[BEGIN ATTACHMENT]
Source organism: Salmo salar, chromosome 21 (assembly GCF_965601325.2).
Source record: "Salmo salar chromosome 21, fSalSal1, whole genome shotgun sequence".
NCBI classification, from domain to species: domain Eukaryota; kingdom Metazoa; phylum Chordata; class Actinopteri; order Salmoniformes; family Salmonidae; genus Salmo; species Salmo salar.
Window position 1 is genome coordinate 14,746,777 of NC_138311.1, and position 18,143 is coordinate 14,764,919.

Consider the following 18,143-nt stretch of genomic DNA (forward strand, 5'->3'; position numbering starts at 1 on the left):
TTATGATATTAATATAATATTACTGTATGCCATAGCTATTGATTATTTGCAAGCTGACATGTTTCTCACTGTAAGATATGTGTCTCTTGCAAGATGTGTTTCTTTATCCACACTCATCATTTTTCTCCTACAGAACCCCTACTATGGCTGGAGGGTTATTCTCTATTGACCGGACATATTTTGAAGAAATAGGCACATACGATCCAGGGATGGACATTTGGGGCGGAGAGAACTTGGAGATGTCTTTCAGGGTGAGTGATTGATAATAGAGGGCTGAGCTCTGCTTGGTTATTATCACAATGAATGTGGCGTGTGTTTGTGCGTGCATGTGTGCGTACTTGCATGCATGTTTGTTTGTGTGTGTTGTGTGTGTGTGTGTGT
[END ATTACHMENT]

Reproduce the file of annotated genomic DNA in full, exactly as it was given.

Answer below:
Source organism: Salmo salar, chromosome 21 (assembly GCF_965601325.2).
Source record: "Salmo salar chromosome 21, fSalSal1, whole genome shotgun sequence".
NCBI classification, from domain to species: domain Eukaryota; kingdom Metazoa; phylum Chordata; class Actinopteri; order Salmoniformes; family Salmonidae; genus Salmo; species Salmo salar.
Window position 1 is genome coordinate 14,746,777 of NC_138311.1, and position 18,143 is coordinate 14,764,919.

Consider the following 18,143-nt stretch of genomic DNA (forward strand, 5'->3'; position numbering starts at 1 on the left):
TTATGATATTAATATAATATTACTGTATGCCATAGCTATTGATTATTTGCAAGCTGACATGTTTCTCACTGTAAGATATGTGTCTCTTGCAAGATGTGTTTCTTTATCCACACTCATCATTTTTCTCCTACAGAACCCCTACTATGGCTGGAGGGTTATTCTCTATTGACCGGACATATTTTGAAGAAATAGGCACATACGATCCAGGGATGGACATTTGGGGCGGAGAGAACTTGGAGATGTCTTTCAGGGTGAGTGATTGATAATAGAGGGCTGAGCTCTGCTTGGTTATTATCACAATGAATGTGGCGTGTGTTTGTGCGTGCATGTGTGCGTACTTGCATGCATGTTTGTTTGTGTGTGTTGTGTGTGTGTGTGTGT